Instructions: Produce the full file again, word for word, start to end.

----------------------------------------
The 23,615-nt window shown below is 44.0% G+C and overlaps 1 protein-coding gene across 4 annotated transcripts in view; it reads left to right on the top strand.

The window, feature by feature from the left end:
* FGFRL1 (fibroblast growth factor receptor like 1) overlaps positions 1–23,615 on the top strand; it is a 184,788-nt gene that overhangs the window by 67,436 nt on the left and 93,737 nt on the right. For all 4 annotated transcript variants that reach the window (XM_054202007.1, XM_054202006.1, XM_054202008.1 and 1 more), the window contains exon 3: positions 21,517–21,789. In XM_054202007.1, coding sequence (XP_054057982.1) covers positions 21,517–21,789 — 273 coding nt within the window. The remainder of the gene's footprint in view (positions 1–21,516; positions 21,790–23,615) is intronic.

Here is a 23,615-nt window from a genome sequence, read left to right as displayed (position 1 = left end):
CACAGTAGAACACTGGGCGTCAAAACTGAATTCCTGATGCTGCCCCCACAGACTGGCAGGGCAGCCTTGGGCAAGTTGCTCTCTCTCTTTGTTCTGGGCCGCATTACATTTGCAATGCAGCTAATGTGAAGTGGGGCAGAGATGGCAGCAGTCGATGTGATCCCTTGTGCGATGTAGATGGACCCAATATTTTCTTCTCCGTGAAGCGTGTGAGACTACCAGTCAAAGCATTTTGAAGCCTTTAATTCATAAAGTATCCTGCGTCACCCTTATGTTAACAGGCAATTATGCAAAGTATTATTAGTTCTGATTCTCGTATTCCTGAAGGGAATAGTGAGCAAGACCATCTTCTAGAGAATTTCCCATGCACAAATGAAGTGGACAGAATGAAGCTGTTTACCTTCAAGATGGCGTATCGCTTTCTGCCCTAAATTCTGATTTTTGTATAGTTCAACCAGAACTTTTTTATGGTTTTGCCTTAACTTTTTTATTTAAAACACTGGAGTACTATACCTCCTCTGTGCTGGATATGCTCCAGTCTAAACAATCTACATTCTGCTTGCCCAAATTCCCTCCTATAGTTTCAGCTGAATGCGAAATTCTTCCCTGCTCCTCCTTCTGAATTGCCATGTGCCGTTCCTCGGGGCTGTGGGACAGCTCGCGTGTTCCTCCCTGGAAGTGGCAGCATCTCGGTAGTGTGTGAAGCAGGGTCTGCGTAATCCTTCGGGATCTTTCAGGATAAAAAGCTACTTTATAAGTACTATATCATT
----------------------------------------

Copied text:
The 23,615-nt window shown below is 44.0% G+C and overlaps 1 protein-coding gene across 4 annotated transcripts in view; it reads left to right on the top strand.

The window, feature by feature from the left end:
* FGFRL1 (fibroblast growth factor receptor like 1) overlaps positions 1–23,615 on the top strand; it is a 184,788-nt gene that overhangs the window by 67,436 nt on the left and 93,737 nt on the right. For all 4 annotated transcript variants that reach the window (XM_054202007.1, XM_054202006.1, XM_054202008.1 and 1 more), the window contains exon 3: positions 21,517–21,789. In XM_054202007.1, coding sequence (XP_054057982.1) covers positions 21,517–21,789 — 273 coding nt within the window. The remainder of the gene's footprint in view (positions 1–21,516; positions 21,790–23,615) is intronic.

Here is a 23,615-nt window from a genome sequence, read left to right as displayed (position 1 = left end):
CACAGTAGAACACTGGGCGTCAAAACTGAATTCCTGATGCTGCCCCCACAGACTGGCAGGGCAGCCTTGGGCAAGTTGCTCTCTCTCTTTGTTCTGGGCCGCATTACATTTGCAATGCAGCTAATGTGAAGTGGGGCAGAGATGGCAGCAGTCGATGTGATCCCTTGTGCGATGTAGATGGACCCAATATTTTCTTCTCCGTGAAGCGTGTGAGACTACCAGTCAAAGCATTTTGAAGCCTTTAATTCATAAAGTATCCTGCGTCACCCTTATGTTAACAGGCAATTATGCAAAGTATTATTAGTTCTGATTCTCGTATTCCTGAAGGGAATAGTGAGCAAGACCATCTTCTAGAGAATTTCCCATGCACAAATGAAGTGGACAGAATGAAGCTGTTTACCTTCAAGATGGCGTATCGCTTTCTGCCCTAAATTCTGATTTTTGTATAGTTCAACCAGAACTTTTTTATGGTTTTGCCTTAACTTTTTTATTTAAAACACTGGAGTACTATACCTCCTCTGTGCTGGATATGCTCCAGTCTAAACAATCTACATTCTGCTTGCCCAAATTCCCTCCTATAGTTTCAGCTGAATGCGAAATTCTTCCCTGCTCCTCCTTCTGAATTGCCATGTGCCGTTCCTCGGGGCTGTGGGACAGCTCGCGTGTTCCTCCCTGGAAGTGGCAGCATCTCGGTAGTGTGTGAAGCAGGGTCTGCGTAATCCTTCGGGATCTTTCAGGATAAAAAGCTACTTTATAAGTACTATATCATT